Thursday, June 4, 2009

Does the US Need More Wal-Mart Jobs?

Reuters reported this morning that Wal-Mart will hire an additional 22,000 individuals to staff its voluminous stores. Certainly, in this time of mounting job losses, a job at Wal-Mart is better than nothing as everyone has bills to pay. However, on a broader level, we are disturbed by what this announcement "means" for the country. Apparently, the deepest recession since the Great Depression has not been enough to derail Wal-Mart's growth. What then, could ever stop the discount retailer?

Obviously, those folks who view Wal-Mart as a net contributor to the US economy will cite the addition of 22,000 jobs as proof that the Company is a benevolent sort of Giant, offering regular Americans the chance to earn an honest living. The evidence however, suggests that Wal-Mart compensates it's associates so meagerly that they are forced to seek the refuge of Government assistance just to make ends meet. A Government inquiry into Wal-Mart's labor practices, the results of which are contained in the report below, concluded the following:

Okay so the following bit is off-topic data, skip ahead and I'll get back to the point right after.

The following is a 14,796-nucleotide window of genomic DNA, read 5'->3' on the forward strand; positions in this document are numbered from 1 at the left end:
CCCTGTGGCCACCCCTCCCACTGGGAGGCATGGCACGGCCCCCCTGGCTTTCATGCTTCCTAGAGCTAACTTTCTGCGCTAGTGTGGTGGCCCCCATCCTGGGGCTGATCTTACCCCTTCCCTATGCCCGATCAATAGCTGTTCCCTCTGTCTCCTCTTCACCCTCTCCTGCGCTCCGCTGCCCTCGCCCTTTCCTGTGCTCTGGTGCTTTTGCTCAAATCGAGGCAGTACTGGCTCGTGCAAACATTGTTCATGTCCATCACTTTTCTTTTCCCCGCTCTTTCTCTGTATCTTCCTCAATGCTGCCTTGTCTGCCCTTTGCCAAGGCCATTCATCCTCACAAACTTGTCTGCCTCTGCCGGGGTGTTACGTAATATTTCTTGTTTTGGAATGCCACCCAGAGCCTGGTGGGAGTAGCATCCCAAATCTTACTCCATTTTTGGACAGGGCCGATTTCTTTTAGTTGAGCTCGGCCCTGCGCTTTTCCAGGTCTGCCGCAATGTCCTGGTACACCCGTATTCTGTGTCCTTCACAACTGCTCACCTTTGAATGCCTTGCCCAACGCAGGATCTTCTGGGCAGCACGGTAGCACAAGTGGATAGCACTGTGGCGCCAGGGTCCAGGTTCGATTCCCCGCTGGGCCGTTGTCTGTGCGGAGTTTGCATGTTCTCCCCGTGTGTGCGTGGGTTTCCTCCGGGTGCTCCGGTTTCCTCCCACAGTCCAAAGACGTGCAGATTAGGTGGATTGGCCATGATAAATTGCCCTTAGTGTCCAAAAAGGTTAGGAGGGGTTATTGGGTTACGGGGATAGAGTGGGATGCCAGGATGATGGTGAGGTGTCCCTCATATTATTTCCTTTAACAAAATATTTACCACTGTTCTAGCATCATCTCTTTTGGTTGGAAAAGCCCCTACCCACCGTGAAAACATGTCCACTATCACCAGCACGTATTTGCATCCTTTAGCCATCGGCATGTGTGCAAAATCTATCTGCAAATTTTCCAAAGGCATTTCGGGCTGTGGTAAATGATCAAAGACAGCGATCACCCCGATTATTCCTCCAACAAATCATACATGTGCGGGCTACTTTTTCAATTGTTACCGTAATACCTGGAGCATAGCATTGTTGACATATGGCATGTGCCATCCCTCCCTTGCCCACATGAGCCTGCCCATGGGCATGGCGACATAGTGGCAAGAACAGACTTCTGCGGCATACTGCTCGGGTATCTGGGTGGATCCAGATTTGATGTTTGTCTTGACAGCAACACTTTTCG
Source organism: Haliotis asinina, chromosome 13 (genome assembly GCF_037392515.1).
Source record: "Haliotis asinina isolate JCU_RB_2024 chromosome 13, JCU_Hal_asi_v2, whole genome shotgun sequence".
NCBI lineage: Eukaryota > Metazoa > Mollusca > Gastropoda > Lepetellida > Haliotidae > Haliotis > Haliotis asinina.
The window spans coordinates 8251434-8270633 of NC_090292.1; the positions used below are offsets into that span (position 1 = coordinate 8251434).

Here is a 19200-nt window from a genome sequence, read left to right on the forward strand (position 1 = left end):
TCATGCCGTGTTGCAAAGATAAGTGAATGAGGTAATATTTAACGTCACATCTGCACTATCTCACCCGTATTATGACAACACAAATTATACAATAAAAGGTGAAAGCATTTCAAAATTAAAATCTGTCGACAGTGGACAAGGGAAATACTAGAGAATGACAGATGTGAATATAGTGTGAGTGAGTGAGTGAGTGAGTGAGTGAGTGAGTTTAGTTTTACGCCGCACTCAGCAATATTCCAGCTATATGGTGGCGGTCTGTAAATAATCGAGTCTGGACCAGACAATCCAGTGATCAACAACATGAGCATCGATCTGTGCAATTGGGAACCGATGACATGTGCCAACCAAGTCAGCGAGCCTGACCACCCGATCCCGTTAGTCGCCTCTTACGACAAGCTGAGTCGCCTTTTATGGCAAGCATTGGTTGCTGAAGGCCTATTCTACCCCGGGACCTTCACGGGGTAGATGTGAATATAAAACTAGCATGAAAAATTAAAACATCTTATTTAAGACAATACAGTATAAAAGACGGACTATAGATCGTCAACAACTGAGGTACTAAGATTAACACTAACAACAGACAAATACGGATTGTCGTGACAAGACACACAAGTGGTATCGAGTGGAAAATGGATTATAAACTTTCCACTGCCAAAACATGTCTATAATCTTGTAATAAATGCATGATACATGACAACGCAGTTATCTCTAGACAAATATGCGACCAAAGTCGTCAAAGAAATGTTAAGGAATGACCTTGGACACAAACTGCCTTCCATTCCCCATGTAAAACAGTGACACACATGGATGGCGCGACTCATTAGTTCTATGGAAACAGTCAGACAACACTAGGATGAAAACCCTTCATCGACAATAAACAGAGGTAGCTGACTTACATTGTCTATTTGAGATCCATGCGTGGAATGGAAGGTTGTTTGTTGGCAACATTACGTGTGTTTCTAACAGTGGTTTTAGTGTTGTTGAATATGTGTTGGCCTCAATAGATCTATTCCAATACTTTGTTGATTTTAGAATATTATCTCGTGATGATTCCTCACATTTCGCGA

• In 2001, Wal-Mart Sales Clerk's earned on average $13,861 per year.
  • In 2001, the federal poverty line for a family of three was $14,630.
  • A 200 employee Wal-Mart store costs taxpayers an average of $420,750 per year.
Assuming that Wal-Mart's announcement of 22,000 new jobs corresponds with an opening of roughly 100 new stores(this is generous, and assumes that 9% of the jobs created will be white collar, higher paying positions), we could confidently say that Wal-Mart today was really announcing a cost to the federal taxpayers of $42,075,000. This figure doesn't even include the state and county level tax incentives that are so often used to lure Wal-Mart into a particular area.

Does the US need more Wal-Mart jobs? We would say no.

Wal-Mart's Labor Record Wal-Mart's Labor Record Carneades Report by Representative George Miller Sphere: Related Content

No comments:

Post a Comment